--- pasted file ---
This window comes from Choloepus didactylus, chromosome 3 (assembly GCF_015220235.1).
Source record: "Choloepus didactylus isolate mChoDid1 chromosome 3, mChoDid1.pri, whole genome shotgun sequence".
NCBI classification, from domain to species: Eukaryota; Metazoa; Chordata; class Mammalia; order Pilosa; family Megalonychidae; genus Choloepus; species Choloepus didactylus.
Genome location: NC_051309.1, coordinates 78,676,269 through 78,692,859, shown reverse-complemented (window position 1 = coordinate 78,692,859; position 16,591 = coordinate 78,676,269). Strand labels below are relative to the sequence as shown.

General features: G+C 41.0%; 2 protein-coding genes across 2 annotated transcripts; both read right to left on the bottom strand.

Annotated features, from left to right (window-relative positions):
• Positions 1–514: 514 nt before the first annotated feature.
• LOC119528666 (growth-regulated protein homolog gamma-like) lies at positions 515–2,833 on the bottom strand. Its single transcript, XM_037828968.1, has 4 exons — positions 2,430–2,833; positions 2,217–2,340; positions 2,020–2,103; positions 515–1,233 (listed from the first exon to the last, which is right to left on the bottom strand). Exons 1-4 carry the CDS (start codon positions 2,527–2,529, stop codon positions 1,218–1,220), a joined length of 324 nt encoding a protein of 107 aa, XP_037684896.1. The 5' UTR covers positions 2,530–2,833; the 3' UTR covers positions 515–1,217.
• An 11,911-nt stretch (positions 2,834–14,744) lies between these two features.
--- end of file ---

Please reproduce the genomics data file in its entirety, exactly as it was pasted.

This window comes from Choloepus didactylus, chromosome 3 (assembly GCF_015220235.1).
Source record: "Choloepus didactylus isolate mChoDid1 chromosome 3, mChoDid1.pri, whole genome shotgun sequence".
NCBI classification, from domain to species: Eukaryota; Metazoa; Chordata; class Mammalia; order Pilosa; family Megalonychidae; genus Choloepus; species Choloepus didactylus.
Genome location: NC_051309.1, coordinates 78,676,269 through 78,692,859, shown reverse-complemented (window position 1 = coordinate 78,692,859; position 16,591 = coordinate 78,676,269). Strand labels below are relative to the sequence as shown.

General features: G+C 41.0%; 2 protein-coding genes across 2 annotated transcripts; both read right to left on the bottom strand.

Annotated features, from left to right (window-relative positions):
• Positions 1–514: 514 nt before the first annotated feature.
• LOC119528666 (growth-regulated protein homolog gamma-like) lies at positions 515–2,833 on the bottom strand. Its single transcript, XM_037828968.1, has 4 exons — positions 2,430–2,833; positions 2,217–2,340; positions 2,020–2,103; positions 515–1,233 (listed from the first exon to the last, which is right to left on the bottom strand). Exons 1-4 carry the CDS (start codon positions 2,527–2,529, stop codon positions 1,218–1,220), a joined length of 324 nt encoding a protein of 107 aa, XP_037684896.1. The 5' UTR covers positions 2,530–2,833; the 3' UTR covers positions 515–1,217.
• An 11,911-nt stretch (positions 2,834–14,744) lies between these two features.